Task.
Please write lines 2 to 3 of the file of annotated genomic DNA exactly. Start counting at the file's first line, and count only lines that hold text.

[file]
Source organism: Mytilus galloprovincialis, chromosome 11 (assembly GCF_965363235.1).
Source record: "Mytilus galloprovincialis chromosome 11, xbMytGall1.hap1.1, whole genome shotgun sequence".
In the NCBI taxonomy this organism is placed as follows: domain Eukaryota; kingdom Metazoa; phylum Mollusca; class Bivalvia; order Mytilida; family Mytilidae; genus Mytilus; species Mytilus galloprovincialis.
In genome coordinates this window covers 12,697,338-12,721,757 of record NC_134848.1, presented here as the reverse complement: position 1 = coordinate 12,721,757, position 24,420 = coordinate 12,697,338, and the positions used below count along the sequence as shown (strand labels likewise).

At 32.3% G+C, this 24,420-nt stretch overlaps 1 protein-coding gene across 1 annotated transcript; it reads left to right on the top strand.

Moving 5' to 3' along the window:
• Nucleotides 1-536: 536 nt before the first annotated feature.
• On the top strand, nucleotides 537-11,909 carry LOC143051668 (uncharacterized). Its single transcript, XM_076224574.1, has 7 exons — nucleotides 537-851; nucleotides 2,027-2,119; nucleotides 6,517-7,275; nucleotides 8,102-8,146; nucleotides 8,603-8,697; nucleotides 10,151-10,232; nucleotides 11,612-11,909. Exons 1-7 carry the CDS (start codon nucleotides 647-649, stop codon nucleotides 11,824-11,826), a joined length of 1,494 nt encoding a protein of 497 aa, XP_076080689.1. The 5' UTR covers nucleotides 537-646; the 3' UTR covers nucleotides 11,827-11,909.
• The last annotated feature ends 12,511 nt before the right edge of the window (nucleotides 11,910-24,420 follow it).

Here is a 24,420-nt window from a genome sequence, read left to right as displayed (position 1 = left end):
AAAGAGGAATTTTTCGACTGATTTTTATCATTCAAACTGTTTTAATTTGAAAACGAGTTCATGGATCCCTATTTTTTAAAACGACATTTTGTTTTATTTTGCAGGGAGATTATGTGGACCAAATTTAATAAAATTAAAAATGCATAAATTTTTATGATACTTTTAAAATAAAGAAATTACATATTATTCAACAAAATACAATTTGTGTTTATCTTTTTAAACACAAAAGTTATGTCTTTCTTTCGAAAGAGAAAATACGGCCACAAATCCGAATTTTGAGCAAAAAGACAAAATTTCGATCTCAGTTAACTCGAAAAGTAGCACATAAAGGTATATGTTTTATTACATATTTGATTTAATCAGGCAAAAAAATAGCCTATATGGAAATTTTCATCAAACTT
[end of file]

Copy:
Source record: "Mytilus galloprovincialis chromosome 11, xbMytGall1.hap1.1, whole genome shotgun sequence".
In the NCBI taxonomy this organism is placed as follows: domain Eukaryota; kingdom Metazoa; phylum Mollusca; class Bivalvia; order Mytilida; family Mytilidae; genus Mytilus; species Mytilus galloprovincialis.